Playing with Lego Mindstorms NXT and EV3
Whenever I see my Lego Mindstorms kit on the shelf gathering dust I sigh then I tell myself one day I’ll find enough time to build soemthing with it again. That day was last weekend! This post is a collection of notes that I started taking when I started playing.
I have 2 older bricks and one of the newer ones. At first glance the naming was a bit confusing. So to clarify there are 3 versions of the brick out there as outlines here.
- The programmable bricks are all called Lego Mindstorms
- The names of the versions are:
- 1998: LEGO MINDSTORMS RCX
- 2006: LEGO MINDSTORMS NXT
- 2013: LEGO MINDSTORMS EV3
- Also NXT has several sets:
- LEGO MINDSTORMS NXT (8527)
- LEGO MINDSTORMS NXT 2.0 (8547)
- LEGO MINDSTORMS NXT Education Base Set (9797)
I have one of the education sets and one regular so I was getting confused about identifying which one was which as all the contents are mixed up at this point. The good news is shown in the same article that lists NXT sets:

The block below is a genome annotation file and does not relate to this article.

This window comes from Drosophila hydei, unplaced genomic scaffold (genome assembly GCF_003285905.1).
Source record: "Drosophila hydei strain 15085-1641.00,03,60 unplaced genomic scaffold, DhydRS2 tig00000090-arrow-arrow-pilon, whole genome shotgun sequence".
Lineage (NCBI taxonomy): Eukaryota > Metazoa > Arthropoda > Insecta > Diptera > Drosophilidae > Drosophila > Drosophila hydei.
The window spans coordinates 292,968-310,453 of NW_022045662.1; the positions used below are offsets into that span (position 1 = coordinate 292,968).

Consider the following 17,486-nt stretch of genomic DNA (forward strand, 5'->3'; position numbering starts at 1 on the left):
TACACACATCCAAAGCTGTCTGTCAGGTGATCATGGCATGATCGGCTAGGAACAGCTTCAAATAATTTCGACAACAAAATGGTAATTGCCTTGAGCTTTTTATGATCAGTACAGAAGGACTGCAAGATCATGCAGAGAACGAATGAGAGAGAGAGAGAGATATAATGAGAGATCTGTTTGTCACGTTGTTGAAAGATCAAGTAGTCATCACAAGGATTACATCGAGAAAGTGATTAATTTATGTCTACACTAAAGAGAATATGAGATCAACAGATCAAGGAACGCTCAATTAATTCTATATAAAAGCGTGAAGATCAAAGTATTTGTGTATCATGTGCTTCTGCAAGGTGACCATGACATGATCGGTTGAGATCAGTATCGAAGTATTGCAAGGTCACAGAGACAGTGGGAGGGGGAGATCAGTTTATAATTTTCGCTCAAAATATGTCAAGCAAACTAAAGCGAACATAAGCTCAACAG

- The NXT Intelligent Brick is the same in all versions of the Mindstorms NXT sets.
- The NXT motors are the same in all versions of the Mindstorms NXT sets. Each version has three of such motors
Since the brick is the heart and soul of the whole thing, it’s much easier to say that I have 2 NXT and 1 EV3 bricks.
Programming the brick
First, I downloaded the software and installed it:
Then plugged in the EV3 brick via USB cable:
Unfortunately, macoOS Catalina doesn’t seem to support programming yet. Even though it installs fine and sees the EV3 brick connected I couldn’t make it work. So I reverted to my Surface Pro 3 and tried Windows to do the job.
I guess this time it really worked as it asked me to upgrade firmware on the brick which I did.
After that I was able to start using NXT-G to develop my first program: An infinite loop of 2 motors moving forward
And the result is simple but good enough for the time being.